New Delhi: The private vendor that IRCTC has hired to handle hospitality services aboard the Tejas Express, India’s first private train, has now raised the salaries of the train’s crew and has also given them a weekly-off.
Brandavan Food Products, a controversial Delhi-based company that had already stoked a row with a job advertisement that included caste as a selection criterion, has, however, not reinstated 20 employees that it had dismissed earlier. The firm had hired 40 crew members during Tejas’s big-ticket launch on 4 October.
The decision to hike salary and sanction a weekly-off comes on the back of a detailed report in ThePrint on 27 November, which highlighted a swirl of accusations surrounding the country’s first private train.
Crew members and attendants had then told ThePrint that salaries were being delayed, that they were being made to work 18-hour shifts while also enduring random sackings.
Blisters on the feet after a gruelling shift, said one, didn’t get him sick leave and he was fired instead. Another claimed that passengers were being served substandard food and unfiltered water.
“After publication of story, top officials from the firm and the management of the on-board services in Tejas came over to meet the current staff members and instructed us to keep our distance from the media,” said a serving crew member on the condition of anonymity.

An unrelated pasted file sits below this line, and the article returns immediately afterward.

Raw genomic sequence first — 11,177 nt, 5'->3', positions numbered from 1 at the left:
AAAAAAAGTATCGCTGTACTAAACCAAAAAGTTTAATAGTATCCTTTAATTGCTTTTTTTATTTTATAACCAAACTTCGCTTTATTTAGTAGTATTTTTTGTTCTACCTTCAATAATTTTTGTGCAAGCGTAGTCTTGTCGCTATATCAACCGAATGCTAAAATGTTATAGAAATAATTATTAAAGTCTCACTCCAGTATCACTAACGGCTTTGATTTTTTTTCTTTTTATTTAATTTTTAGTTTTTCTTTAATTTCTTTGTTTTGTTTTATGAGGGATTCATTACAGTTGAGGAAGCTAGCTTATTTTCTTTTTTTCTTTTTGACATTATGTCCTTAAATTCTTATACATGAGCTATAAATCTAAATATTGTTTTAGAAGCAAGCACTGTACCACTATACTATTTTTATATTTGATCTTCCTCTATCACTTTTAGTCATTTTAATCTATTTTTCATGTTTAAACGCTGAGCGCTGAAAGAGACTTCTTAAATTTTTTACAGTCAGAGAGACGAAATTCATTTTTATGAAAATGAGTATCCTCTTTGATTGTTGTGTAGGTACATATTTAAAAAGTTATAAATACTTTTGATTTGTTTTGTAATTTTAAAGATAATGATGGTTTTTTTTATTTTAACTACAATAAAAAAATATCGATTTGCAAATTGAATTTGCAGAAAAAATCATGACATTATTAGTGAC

“Some staff members shared our difficulties with them. After this, the company has granted an increment of 50 per cent in their salaries and also sanctioned a weekly-off.”
The crew member, however, added that those dismissed are yet to recalled. “The staff dismissed earlier are yet to be reappointed. This has increased the workload of current crew members,” the source said. “Earlier every coach in Tejas used to have two crew members but now there is only one.”
Sacked staff left to fend for themselves
Following the report, the IRCTC, a subsidiary of the Railways, had sent a notice to ThePrint claiming that 20 crew members weren’t dismissed but merely sent for re-training due to “inefficiency in their performance”.
The owner of the institute, the Lucknow-based Flyway, which provides training to the Tejas staff, has told ThePrint that he had no information about any such “re-training”.
The dismissed crew are also unaware of any such re-training. Avantika Singh, one of the staff members dismissed from the Tejas Express, told ThePrint that HR manager Pradeep Singh had claimed that when additional coaches are added to the current Tejas Express or any new Tejas Express comes into service, those sacked would be reinstated.
In their conversation with local newspapers too, the HR department has promised to take back the staff.
“But now he is not picking up the phone,” she said, adding that calls of other dismissed staff are also going unanswered. Due to all this, the dismissed staff are now planning to go to Delhi and meet Railways Minister Piyush Goyal.
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